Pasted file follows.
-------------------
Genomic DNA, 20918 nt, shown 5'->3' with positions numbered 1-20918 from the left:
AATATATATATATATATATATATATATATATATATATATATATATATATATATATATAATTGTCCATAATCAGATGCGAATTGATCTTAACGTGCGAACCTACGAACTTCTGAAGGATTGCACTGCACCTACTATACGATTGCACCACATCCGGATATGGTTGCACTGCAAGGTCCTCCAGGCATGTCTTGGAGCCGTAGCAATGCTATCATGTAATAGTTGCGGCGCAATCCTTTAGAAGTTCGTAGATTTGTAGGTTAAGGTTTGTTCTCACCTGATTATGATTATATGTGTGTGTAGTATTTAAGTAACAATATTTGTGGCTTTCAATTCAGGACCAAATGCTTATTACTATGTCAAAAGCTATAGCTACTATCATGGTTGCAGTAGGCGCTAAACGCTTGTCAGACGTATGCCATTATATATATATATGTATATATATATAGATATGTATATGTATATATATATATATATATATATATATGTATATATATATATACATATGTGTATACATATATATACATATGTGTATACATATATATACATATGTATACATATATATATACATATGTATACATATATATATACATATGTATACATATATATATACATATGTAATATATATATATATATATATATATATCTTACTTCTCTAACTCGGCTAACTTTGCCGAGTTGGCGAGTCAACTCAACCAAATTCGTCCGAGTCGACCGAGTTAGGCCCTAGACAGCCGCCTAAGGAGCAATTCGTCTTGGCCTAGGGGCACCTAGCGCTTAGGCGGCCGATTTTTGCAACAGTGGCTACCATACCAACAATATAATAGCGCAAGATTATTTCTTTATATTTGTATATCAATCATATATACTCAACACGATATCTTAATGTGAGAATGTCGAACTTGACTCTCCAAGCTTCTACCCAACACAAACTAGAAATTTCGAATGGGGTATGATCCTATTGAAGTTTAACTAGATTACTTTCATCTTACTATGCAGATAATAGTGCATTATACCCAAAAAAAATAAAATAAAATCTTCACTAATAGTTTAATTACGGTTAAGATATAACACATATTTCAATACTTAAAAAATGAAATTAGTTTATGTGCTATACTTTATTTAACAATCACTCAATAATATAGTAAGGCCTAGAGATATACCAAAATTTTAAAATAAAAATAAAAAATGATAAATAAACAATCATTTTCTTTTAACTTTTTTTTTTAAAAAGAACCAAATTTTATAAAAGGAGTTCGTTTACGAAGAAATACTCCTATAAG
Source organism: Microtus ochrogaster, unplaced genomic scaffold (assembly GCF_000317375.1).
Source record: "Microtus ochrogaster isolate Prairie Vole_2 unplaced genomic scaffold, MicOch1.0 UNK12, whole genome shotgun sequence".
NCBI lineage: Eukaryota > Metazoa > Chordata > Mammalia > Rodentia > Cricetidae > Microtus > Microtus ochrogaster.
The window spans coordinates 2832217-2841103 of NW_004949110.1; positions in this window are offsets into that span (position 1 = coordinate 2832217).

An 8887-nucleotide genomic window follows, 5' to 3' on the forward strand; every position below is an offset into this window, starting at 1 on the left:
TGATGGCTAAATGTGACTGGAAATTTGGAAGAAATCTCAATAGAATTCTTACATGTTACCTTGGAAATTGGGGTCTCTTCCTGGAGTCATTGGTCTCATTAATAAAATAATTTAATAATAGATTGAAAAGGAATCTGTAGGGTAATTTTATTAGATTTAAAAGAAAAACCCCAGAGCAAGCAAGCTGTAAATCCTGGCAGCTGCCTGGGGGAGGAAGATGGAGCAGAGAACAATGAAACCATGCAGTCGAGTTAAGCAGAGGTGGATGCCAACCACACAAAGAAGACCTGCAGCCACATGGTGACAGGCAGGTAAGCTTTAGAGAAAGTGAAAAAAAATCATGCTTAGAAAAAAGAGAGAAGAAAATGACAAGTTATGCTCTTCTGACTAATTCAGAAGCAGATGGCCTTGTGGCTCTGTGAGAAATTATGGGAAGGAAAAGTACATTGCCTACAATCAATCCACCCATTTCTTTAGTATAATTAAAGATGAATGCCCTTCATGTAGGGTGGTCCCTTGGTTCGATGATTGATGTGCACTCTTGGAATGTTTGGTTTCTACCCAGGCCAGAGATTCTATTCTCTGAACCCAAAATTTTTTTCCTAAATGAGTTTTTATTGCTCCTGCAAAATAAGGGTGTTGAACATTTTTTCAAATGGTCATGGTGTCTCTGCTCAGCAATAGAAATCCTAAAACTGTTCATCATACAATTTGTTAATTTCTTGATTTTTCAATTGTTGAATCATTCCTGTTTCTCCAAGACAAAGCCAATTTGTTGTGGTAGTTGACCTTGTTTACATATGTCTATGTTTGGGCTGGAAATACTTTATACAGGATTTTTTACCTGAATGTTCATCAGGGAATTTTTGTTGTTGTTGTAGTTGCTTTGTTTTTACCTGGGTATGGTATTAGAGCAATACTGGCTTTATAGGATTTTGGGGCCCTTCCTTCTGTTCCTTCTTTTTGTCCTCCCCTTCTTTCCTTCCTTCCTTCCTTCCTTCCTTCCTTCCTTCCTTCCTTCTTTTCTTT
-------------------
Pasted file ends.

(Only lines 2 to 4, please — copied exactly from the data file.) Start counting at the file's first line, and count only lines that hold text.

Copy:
AATATATATATATATATATATATATATATATATATATATATATATATATATATATATAATTGTCCATAATCAGATGCGAATTGATCTTAACGTGCGAACCTACGAACTTCTGAAGGATTGCACTGCACCTACTATACGATTGCACCACATCCGGATATGGTTGCACTGCAAGGTCCTCCAGGCATGTCTTGGAGCCGTAGCAATGCTATCATGTAATAGTTGCGGCGCAATCCTTTAGAAGTTCGTAGATTTGTAGGTTAAGGTTTGTTCTCACCTGATTATGATTATATGTGTGTGTAGTATTTAAGTAACAATATTTGTGGCTTTCAATTCAGGACCAAATGCTTATTACTATGTCAAAAGCTATAGCTACTATCATGGTTGCAGTAGGCGCTAAACGCTTGTCAGACGTATGCCATTATATATATATATGTATATATATATAGATATGTATATGTATATATATATATATATATATATATATGTATATATATATATACATATGTGTATACATATATATACATATGTGTATACATATATATACATATGTATACATATATATATACATATGTATACATATATATATACATATGTATACATATATATATACATATGTAATATATATATATATATATATATATATCTTACTTCTCTAACTCGGCTAACTTTGCCGAGTTGGCGAGTCAACTCAACCAAATTCGTCCGAGTCGACCGAGTTAGGCCCTAGACAGCCGCCTAAGGAGCAATTCGTCTTGGCCTAGGGGCACCTAGCGCTTAGGCGGCCGATTTTTGCAACAGTGGCTACCATACCAACAATATAATAGCGCAAGATTATTTCTTTATATTTGTATATCAATCATATATACTCAACACGATATCTTAATGTGAGAATGTCGAACTTGACTCTCCAAGCTTCTACCCAACACAAACTAGAAATTTCGAATGGGGTATGATCCTATTGAAGTTTAACTAGATTACTTTCATCTTACTATGCAGATAATAGTGCATTATACCCAAAAAAAATAAAATAAAATCTTCACTAATAGTTTAATTACGGTTAAGATATAACACATATTTCAATACTTAAAAAATGAAATTAGTTTATGTGCTATACTTTATTTAACAATCACTCAATAATATAGTAAGGCCTAGAGATATACCAAAATTTTAAAATAAAAATAAAAAATGATAAATAAACAATCATTTTCTTTTAACTTTTTTTTTTAAAAAGAACCAAATTTTATAAAAGGAGTTCGTTTACGAAGAAATACTCCTATAAG
Source organism: Microtus ochrogaster, unplaced genomic scaffold (assembly GCF_000317375.1).
Source record: "Microtus ochrogaster isolate Prairie Vole_2 unplaced genomic scaffold, MicOch1.0 UNK12, whole genome shotgun sequence".